When reporting on hockey, can people just make up their minds?

by Adam Kovac

I’m not going to talk about Marc Bergevin’s hiring as the new GM of the Montreal Canadiens. Don’t get me wrong, I’m a huge hockey fan, but that’s all I am. I’ve never played at a level above house league. I have no idea what the inner workings of an NHL dressing room are. I’ve never covered sports, except a couple of Concordia Stingers games, and let’s face it, a game summary is barely reporting. I know almost nothing about what Bergevin’s jobs as a scout, executive or assistant GM for the Chicago Blackhawks involved.

So I’m not really in a position to say whether this guy is going to be awesome, or if he’s going to be a catastrophe. All I know is, the way that management and coaching changes in professional sports are generally covered by the media are hilariously contrary.

Take Bergevin. Apparently, he was somewhat of a prankster during his time in the NHL. Great, he’s got a sense of humour, seems like a nice guy, I’d like to grab a beer with him sometime. But that’s become the major net positive of his hiring, the key to the whole narrative that is being constructed. Don’t believe me? Read this. And this. And this. Three different outlets, and they all mention Bergevin’s reputation as a prankster. So, the guy likes putting shaving cream in people’s shoes. What does that have to do with being able to judge talent?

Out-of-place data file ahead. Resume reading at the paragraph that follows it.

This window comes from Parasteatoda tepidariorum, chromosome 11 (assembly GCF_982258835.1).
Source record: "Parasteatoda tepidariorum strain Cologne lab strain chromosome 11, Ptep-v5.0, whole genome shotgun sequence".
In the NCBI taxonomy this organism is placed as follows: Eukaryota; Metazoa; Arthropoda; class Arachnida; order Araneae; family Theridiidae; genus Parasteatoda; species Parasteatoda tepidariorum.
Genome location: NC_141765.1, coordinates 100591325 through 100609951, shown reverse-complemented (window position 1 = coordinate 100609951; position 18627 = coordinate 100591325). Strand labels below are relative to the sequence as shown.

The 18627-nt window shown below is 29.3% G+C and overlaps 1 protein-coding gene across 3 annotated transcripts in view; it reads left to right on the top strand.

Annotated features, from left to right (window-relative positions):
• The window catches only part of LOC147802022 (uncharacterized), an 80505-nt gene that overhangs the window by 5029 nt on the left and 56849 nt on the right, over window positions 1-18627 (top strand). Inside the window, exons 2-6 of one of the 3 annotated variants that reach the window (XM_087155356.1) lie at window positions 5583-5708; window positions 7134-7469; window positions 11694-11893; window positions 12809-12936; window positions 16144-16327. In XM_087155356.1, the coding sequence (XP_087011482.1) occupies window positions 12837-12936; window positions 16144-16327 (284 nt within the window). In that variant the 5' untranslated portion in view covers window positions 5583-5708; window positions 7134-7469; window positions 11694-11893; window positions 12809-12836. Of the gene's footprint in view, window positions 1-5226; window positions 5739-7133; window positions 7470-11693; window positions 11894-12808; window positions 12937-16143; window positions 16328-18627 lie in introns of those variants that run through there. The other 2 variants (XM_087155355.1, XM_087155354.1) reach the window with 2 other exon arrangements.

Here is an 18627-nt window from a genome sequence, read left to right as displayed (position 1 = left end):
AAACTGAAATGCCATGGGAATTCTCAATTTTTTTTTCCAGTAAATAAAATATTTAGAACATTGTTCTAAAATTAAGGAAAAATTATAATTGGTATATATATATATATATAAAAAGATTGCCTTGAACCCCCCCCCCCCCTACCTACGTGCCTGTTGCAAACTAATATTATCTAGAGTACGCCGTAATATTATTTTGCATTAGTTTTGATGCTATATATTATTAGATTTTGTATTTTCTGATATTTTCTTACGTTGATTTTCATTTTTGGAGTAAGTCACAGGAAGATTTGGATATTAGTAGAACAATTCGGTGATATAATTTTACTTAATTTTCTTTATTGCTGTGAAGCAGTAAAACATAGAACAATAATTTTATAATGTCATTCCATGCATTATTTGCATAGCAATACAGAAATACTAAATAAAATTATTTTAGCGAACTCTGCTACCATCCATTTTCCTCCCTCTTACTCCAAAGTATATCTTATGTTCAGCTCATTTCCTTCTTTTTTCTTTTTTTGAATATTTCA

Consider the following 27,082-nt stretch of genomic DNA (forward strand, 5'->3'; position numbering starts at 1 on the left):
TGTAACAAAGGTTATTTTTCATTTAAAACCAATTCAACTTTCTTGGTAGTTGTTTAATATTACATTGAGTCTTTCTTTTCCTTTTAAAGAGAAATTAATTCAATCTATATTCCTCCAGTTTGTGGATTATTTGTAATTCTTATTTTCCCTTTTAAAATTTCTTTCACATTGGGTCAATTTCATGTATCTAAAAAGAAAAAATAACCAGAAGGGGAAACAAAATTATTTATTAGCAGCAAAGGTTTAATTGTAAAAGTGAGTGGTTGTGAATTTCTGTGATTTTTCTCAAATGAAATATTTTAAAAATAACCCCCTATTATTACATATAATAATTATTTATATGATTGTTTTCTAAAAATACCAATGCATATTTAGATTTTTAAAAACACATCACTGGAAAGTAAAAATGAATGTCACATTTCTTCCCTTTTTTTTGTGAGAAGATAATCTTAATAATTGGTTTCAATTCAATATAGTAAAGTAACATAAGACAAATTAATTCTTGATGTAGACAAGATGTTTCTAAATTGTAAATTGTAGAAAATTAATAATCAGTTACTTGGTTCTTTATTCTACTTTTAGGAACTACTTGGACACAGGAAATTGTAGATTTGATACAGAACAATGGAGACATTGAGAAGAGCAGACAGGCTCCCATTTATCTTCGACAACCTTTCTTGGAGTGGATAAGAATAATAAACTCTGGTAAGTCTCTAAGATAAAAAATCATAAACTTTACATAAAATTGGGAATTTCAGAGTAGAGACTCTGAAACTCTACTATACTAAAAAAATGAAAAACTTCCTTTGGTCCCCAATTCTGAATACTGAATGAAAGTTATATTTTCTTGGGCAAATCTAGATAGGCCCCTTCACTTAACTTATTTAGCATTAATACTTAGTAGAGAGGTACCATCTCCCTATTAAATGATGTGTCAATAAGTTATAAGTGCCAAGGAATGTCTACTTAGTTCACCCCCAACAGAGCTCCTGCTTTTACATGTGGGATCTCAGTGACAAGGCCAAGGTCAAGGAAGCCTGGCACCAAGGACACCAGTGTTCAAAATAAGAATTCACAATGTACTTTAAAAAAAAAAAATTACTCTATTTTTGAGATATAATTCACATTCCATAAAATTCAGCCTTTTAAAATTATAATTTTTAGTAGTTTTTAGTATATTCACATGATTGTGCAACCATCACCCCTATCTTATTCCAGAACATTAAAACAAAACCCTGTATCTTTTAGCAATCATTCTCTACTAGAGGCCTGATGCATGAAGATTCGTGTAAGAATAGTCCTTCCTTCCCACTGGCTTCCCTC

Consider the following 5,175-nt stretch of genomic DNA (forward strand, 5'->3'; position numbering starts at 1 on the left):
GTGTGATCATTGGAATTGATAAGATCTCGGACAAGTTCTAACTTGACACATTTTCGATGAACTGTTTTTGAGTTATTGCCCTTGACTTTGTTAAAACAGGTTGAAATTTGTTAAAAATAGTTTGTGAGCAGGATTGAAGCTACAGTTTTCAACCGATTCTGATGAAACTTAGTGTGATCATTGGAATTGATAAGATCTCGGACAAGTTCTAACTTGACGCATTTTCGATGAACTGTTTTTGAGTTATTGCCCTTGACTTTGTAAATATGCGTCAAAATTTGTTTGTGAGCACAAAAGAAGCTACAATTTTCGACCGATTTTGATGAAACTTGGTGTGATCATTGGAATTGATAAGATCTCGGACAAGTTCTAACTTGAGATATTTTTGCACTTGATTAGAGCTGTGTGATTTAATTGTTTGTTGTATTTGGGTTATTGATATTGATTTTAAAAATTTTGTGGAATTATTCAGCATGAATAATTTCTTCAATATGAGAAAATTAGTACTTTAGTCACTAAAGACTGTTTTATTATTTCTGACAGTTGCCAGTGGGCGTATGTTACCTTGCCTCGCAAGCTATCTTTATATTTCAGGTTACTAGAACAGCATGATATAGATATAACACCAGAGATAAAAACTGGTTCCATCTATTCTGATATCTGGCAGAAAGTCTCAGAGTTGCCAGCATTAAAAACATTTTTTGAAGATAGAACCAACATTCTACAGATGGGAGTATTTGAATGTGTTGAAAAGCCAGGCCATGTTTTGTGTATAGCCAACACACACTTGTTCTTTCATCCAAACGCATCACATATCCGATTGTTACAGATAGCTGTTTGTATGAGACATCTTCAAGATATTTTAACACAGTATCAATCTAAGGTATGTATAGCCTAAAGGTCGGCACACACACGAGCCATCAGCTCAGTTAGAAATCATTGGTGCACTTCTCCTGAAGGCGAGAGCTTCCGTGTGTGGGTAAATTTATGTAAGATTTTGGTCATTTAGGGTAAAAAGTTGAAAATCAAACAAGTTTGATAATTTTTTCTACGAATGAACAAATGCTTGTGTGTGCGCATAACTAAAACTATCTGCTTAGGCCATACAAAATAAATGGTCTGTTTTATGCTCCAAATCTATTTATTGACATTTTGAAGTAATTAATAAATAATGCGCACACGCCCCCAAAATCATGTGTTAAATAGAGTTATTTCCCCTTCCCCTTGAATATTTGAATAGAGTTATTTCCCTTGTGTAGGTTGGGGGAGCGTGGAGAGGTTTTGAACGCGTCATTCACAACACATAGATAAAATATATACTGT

This isn’t a shot at Bergevin, this is a complaint about how these things get covered, because it happens every single time someone gets a high profile job in sports. The media focuses on one particular personality trait, and then writes about how that trait is a positive. Hell, we saw that with Bergevin’s predecessor, Pierre Gauthier two years ago. My memory might be slipping, but at the time, Gauthier’s quiet and secretive nature were hailed as positives. As people clammered for him to be (rightfully) shitcanned, those attributes were cited as the reason why the Habs sucked so badly this year.

So is it better to be mercurial? Jovial? Homicidal? Does that stuff really matter?

You can spin a person’s personality traits however you want. But trying to base predictions of a hockey team’s success on the ability of a General Manager to take a joke? That’s not good news writing.